Debt-Entrapping: The US Student Loan Racket

by Stephen Lendeman, published on Global Research, September 12, 2019.

Entrapping students into longterm or permanent debt bondage is part of a government/corporate scheme to enrich private lenders.

Because of the high cost of higher education, millions of students need large loans to pay tuition, fees, and other expenses.

Some face burdens up to $100,000 or higher. If unpaid after 30 years, it can be multiples this amount because of debt service costs. If default or declare bankruptcy, it’s unforgiven. Bondage is permanent.

Exceptions are only granted in extreme hardship cases likely to continue for the term of indebtedness, along with having shown good faith efforts to repay.

In the vast majority of cases, loans must be repaid as long as they’re outstanding. Federal laws mandate it – perhaps to get worse. More on this below.

The longer unpaid student loan balances remain outstanding, the more profitable it is for lenders, including from defaults.

Wages can be garnished. So can portions of Social Security and other retirement benefits. A conspiratorial alliance of lenders, guarantors, servicers, and collection companies derive income from debt service and inflated collection fees.

Principle, accrued interest, late payments and collection agency penalties create enormous burdens to repay. Once entrapped, escape is impossible. Unless repaid, future lives and careers are impaired.

According to, current student loan debt exceeds $1.7 trillion, second only to mortgage debt, over $800 billion more than credit card debt, nearly $1 trillion above auto loan debt.

The total for is slightly lower at under $1.7 trillion, the amount increasing exponentially, expected to reach $2 trillion by 2022 – permanent debt bondage for millions of Americans.

The above figures exclude compounded interest charges, making the overall burden exponentially higher for countless numbers of debt entrapped individuals.

About 45 million students and graduates have outstanding student loan indebtedness.

It’s hard to repay because of protracted main street Depression conditions. Real unemployment exceeds 20% based on how the Labor Department calculated it in the 1980s – before numbers were manipulated lower to create the illusion greater jobs creation, low unemployment, and prosperity than exist.

The 3.7% number is pure deception. Most jobs available are rotten low-pay/poor-or-no-benefit part-time or temp ones – millions of industrial and high-paying better jobs offshored to low-wage countries.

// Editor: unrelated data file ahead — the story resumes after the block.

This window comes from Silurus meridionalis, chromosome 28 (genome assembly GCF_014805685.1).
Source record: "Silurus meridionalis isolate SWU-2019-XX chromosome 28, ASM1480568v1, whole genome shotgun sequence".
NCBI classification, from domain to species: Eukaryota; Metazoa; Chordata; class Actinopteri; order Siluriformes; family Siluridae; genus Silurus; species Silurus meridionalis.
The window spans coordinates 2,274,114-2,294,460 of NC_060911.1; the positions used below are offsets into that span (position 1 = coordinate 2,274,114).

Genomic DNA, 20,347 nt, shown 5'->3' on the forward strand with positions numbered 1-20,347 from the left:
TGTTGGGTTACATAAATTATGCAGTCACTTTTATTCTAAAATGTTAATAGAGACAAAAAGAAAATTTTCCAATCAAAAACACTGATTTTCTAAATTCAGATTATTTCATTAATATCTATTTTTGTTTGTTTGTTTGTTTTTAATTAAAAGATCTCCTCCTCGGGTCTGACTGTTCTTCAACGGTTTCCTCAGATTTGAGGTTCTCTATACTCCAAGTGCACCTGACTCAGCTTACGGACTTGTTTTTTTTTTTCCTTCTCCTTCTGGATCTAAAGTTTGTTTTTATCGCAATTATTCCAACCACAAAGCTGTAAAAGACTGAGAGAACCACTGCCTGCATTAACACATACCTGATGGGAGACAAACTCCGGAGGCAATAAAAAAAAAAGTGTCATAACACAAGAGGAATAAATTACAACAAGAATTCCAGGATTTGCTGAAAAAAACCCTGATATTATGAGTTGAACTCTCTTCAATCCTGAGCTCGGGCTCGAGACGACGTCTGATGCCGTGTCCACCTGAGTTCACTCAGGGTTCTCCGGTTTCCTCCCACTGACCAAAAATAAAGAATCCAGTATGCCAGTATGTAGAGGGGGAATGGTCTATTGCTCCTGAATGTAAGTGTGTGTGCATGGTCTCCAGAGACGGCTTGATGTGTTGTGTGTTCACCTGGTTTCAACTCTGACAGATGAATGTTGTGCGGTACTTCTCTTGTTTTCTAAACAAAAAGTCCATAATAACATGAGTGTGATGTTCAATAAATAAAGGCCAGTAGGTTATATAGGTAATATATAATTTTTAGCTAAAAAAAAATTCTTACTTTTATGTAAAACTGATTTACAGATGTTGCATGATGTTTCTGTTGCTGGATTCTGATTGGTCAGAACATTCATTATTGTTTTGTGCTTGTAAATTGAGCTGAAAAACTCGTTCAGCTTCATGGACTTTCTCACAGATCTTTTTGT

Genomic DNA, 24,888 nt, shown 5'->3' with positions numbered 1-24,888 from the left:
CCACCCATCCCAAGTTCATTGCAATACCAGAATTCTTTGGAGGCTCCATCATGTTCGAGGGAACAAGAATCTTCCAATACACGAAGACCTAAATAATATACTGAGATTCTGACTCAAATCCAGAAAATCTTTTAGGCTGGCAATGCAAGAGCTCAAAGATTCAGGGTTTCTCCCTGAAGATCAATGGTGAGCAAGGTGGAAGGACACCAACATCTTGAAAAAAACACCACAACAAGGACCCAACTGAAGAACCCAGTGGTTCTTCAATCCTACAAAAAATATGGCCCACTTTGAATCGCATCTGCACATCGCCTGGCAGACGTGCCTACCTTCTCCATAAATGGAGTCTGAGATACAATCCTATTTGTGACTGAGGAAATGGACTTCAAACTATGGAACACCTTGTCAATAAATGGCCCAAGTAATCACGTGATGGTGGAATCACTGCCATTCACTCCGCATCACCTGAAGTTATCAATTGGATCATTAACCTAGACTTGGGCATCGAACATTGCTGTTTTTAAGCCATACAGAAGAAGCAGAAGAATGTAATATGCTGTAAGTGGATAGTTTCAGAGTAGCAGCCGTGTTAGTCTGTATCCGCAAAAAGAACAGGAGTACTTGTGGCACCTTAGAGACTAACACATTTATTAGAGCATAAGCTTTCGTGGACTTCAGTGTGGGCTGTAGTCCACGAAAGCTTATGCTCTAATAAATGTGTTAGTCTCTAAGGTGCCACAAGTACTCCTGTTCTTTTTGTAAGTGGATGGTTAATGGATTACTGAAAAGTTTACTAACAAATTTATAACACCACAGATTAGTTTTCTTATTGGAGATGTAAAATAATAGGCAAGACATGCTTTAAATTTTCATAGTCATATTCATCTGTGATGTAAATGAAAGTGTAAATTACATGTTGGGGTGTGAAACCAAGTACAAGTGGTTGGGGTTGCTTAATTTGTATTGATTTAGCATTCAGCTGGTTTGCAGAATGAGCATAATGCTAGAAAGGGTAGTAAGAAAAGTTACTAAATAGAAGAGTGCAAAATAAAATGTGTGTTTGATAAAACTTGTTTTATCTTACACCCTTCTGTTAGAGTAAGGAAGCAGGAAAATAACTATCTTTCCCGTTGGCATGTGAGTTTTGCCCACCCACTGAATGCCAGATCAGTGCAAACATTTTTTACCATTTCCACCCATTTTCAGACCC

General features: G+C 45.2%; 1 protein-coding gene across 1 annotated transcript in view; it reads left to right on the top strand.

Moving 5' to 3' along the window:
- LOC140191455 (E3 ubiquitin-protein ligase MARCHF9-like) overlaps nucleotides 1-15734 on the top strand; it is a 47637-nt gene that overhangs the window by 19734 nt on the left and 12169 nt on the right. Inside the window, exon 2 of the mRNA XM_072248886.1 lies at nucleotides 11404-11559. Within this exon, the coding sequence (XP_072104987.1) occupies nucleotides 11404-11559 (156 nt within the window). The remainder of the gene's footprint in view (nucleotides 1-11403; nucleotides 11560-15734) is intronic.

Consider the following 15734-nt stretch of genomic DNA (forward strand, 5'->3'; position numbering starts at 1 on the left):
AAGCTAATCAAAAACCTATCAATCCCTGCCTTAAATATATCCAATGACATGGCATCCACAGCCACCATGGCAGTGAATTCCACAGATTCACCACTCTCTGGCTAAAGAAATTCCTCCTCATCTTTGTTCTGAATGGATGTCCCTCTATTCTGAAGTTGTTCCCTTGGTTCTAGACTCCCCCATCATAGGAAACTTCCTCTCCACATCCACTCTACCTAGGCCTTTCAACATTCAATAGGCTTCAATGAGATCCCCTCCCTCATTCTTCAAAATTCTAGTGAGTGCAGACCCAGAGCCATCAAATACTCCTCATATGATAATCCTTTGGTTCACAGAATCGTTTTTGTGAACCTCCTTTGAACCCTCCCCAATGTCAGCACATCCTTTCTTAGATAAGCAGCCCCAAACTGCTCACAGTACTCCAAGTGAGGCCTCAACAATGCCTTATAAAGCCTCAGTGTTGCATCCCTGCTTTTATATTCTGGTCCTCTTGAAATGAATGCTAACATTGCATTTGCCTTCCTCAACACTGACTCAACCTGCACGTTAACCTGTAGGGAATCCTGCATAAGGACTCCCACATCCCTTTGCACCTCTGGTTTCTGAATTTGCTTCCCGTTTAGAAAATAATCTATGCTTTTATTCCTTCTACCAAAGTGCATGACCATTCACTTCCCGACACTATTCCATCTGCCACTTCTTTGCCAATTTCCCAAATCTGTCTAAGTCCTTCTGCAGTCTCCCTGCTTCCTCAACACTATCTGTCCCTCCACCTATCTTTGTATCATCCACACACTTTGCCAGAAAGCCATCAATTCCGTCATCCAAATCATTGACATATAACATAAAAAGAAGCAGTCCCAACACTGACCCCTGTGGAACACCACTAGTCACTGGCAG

For individuals entrapped in high student loan debt, serving and repaying it is especially burdensome, forcing millions into default but not free from their obligation.

According to, citing government data, “11.5% of student loans are 90 days or more delinquent or are in default” – a nearly $200 billion unrepayed debt obligation, increasing because of mounting debt service costs.

GOP Senate Health, Education, Labor and Pensions Committee chairman Lamar Alexander proposed legislation to automatically deduct monthly student loan indebtedness for worker paychecks.

If enacted into law, the change could affect around 40 million individuals. Federal student loans can now be repaid 14 different ways.

Alexander proposed cutting it to two. By one route, monthly debt service would be capped at 10% of discretionary income – the residual amount after taxes and what’s needed for necessities, including food, shelter, clothing, and medical expenses.

A second option is repaying student loan debt over a 10-year period. Either way, employers would make automatic payroll deductions. A sub-option would be for borrowers to set up their own automatic debt service arrangement with their lenders directly.

The  National Consumer Law Center slammed Alexander’s proposal, saying

“(f)or borrowers with tight budgets that need to be navigated on a monthly basis, forced automatic payroll withholding may mean diverting money away from rent, heat or food in order to pay their student loans.”

The problem with them is once entrapped, escape is nearly impossible. Except for court ruled hardship cases, as explained above, student loan indebtedness remains for life as long as it’s outstanding.

It’s part of a colossal scheme to transfer the nation’s wealth from ordinary Americans to the nation’s super-rich. It’s been going on for decades, accelerated under Obama, more so under Trump.

For most students in need of financial help to pay tuition, fees and other expenses, loans are relatively easy to get, tough to service, almost never forgiven.

A vicious circle entraps students, graduates and workers, even retirees if entrapped with unrepayed debt.

Student loans take years or decades to repay. Much can happen over an extended period, including unemployment for short or longer periods.

At best, most all debt entrapped individuals can only delay repayment, not get out from under it.

The longer debt remains unrepayed, the greater the service costs, why repayment most often takes many years.

Millions of Americans are entrapped in longterm or permanent debt bondage. America’s ownership society favors capital at the expense of popular rights and well-being – ordinary people exploited to benefit the privileged few.

*Featured Image: 2016 Graduate Student Loan Icons – Crippling Student Loan Graphics for Education Financial Aid or Assistance, Government Loans, and Debt

Award-winning author Stephen Lendman lives in Chicago. He can be reached at . He is a Research Associate of the Centre for Research on Globalization (CRG).  His new book as editor and contributor is titled “Flashpoint in Ukraine: US Drive for Hegemony Risks WW III.”  Visit his blog site at

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